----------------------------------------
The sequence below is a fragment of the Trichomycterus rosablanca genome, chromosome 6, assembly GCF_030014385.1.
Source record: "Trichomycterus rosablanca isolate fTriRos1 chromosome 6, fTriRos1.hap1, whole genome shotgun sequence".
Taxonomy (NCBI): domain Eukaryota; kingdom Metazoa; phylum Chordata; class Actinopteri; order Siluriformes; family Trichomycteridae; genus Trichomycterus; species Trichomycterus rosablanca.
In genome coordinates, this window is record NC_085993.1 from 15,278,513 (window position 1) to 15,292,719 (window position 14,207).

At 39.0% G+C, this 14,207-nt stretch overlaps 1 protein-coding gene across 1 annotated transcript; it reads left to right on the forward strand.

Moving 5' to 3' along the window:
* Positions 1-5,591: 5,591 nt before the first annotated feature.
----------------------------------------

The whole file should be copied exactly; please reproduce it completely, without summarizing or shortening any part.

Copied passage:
The sequence below is a fragment of the Trichomycterus rosablanca genome, chromosome 6, assembly GCF_030014385.1.
Source record: "Trichomycterus rosablanca isolate fTriRos1 chromosome 6, fTriRos1.hap1, whole genome shotgun sequence".
Taxonomy (NCBI): domain Eukaryota; kingdom Metazoa; phylum Chordata; class Actinopteri; order Siluriformes; family Trichomycteridae; genus Trichomycterus; species Trichomycterus rosablanca.
In genome coordinates, this window is record NC_085993.1 from 15,278,513 (window position 1) to 15,292,719 (window position 14,207).

At 39.0% G+C, this 14,207-nt stretch overlaps 1 protein-coding gene across 1 annotated transcript; it reads left to right on the forward strand.

Moving 5' to 3' along the window:
* Positions 1-5,591: 5,591 nt before the first annotated feature.